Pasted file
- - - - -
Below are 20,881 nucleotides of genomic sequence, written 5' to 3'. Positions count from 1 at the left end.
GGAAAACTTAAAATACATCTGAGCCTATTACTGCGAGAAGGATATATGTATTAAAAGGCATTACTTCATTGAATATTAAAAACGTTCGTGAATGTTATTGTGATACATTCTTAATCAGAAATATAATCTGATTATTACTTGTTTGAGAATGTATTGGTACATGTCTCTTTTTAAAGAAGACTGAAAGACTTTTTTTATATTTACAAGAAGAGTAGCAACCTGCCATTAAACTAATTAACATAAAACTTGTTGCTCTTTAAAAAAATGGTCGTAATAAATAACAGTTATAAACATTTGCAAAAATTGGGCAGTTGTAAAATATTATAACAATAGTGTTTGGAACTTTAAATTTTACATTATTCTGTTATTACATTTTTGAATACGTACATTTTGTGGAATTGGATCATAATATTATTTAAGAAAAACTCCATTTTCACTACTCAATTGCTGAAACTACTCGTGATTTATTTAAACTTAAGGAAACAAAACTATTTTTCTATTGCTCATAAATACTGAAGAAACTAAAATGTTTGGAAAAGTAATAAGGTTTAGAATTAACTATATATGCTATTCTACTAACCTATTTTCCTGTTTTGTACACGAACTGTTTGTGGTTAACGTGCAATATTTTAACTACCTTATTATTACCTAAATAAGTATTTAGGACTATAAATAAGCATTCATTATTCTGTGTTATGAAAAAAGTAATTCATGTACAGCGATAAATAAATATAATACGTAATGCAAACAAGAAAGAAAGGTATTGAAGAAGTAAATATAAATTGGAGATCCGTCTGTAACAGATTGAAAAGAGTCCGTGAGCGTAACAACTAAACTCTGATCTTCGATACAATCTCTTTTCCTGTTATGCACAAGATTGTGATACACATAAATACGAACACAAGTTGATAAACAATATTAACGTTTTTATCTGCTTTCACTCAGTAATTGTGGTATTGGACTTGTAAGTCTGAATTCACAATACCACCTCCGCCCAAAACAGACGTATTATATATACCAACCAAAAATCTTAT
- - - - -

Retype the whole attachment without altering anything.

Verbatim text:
Below are 20,881 nucleotides of genomic sequence, written 5' to 3'. Positions count from 1 at the left end.
GGAAAACTTAAAATACATCTGAGCCTATTACTGCGAGAAGGATATATGTATTAAAAGGCATTACTTCATTGAATATTAAAAACGTTCGTGAATGTTATTGTGATACATTCTTAATCAGAAATATAATCTGATTATTACTTGTTTGAGAATGTATTGGTACATGTCTCTTTTTAAAGAAGACTGAAAGACTTTTTTTATATTTACAAGAAGAGTAGCAACCTGCCATTAAACTAATTAACATAAAACTTGTTGCTCTTTAAAAAAATGGTCGTAATAAATAACAGTTATAAACATTTGCAAAAATTGGGCAGTTGTAAAATATTATAACAATAGTGTTTGGAACTTTAAATTTTACATTATTCTGTTATTACATTTTTGAATACGTACATTTTGTGGAATTGGATCATAATATTATTTAAGAAAAACTCCATTTTCACTACTCAATTGCTGAAACTACTCGTGATTTATTTAAACTTAAGGAAACAAAACTATTTTTCTATTGCTCATAAATACTGAAGAAACTAAAATGTTTGGAAAAGTAATAAGGTTTAGAATTAACTATATATGCTATTCTACTAACCTATTTTCCTGTTTTGTACACGAACTGTTTGTGGTTAACGTGCAATATTTTAACTACCTTATTATTACCTAAATAAGTATTTAGGACTATAAATAAGCATTCATTATTCTGTGTTATGAAAAAAGTAATTCATGTACAGCGATAAATAAATATAATACGTAATGCAAACAAGAAAGAAAGGTATTGAAGAAGTAAATATAAATTGGAGATCCGTCTGTAACAGATTGAAAAGAGTCCGTGAGCGTAACAACTAAACTCTGATCTTCGATACAATCTCTTTTCCTGTTATGCACAAGATTGTGATACACATAAATACGAACACAAGTTGATAAACAATATTAACGTTTTTATCTGCTTTCACTCAGTAATTGTGGTATTGGACTTGTAAGTCTGAATTCACAATACCACCTCCGCCCAAAACAGACGTATTATATATACCAACCAAAAATCTTAT